He would turn to Joe Paterno, but Joe Pa would stay in Happy Valley.
He then heard of a coach considering the New England and Buffalo jobs.
The man was Charles Henry Noll.
Noll was impressed with how much Dan wanted to build a winner, so he decided to come to Pittsburgh.
Noll's first act was to get ready for the NFL Draft. Many prognosticators and many people in Pittsburgh fell in love with Butler native and former Notre Dame quarterback Terry Hanratty. But Noll wasn't enamored with Hanratty, and he remembered scouting the Texas region and a player he felt was a cornerstone player.
Pete Rozelle read his name, and the Pittsburgh headlines read: "Joe Who?"
The "Joe Who?" was future NFL Hall of Famer Joe Greene.
While the Penguins didn't necessarily feel the scrutiny of the pick they would make, they indeed felt the pressure from their peers from Montreal to Quebec.
Montreal offered their entire draft. Quebec offered the Statsny Brothers and draft picks. Minnesota was about to offer their entire 1984 and 1985 drafts.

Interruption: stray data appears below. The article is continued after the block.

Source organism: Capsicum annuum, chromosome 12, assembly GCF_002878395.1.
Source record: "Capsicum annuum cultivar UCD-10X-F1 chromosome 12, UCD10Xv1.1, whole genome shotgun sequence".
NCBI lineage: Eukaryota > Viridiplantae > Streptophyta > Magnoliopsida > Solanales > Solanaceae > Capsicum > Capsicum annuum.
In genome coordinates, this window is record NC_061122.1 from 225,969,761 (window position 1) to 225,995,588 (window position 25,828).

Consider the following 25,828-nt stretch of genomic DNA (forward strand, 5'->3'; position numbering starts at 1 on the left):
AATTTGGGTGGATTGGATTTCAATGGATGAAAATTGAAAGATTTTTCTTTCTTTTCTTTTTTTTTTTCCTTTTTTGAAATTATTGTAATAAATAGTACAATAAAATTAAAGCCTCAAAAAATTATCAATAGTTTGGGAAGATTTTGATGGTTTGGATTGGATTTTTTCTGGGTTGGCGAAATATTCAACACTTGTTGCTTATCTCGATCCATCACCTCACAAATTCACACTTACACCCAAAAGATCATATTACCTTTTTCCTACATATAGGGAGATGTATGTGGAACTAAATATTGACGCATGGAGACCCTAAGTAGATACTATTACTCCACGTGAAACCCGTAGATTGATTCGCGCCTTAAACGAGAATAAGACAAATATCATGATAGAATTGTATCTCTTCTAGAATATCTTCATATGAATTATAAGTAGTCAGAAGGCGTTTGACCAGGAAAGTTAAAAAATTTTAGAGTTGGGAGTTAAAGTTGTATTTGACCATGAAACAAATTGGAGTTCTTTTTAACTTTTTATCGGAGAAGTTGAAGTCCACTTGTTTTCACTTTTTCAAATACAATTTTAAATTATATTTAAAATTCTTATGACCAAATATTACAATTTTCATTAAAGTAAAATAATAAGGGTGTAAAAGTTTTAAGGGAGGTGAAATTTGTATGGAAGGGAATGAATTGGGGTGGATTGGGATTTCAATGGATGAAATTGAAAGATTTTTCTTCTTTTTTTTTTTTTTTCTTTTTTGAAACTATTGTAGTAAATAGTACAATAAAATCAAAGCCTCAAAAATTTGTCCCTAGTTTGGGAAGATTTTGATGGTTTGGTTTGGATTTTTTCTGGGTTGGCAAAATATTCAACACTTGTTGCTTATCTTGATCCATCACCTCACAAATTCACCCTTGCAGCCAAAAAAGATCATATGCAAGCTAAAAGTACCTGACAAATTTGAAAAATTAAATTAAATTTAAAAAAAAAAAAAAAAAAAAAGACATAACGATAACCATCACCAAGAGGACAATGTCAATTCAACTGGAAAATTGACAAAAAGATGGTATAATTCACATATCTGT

Who was this all over?
The Laval Voisins had a player who was getting as much press and publicity of Wayne Gretzky. The kid even flipped Gretzky's number to build his name. In his final year of juniors, he passed all of Guy Lafleur's scoring records with 133 goals, 149 assists, and 282 points.
Le Magnifique was Mario Lemieux.
While the Steelers faced harsh criticism for their pick of Joe Greene from the press, the Penguins faced harsh criticism from their top pick Mario Lemieux.
Lemieux saw the mess here in Pittsburgh and really didn't want to be here. Now whether the reason was contractual or not is still a mystery. But Lemieux would eventually dawn a black and gold 66 jersey.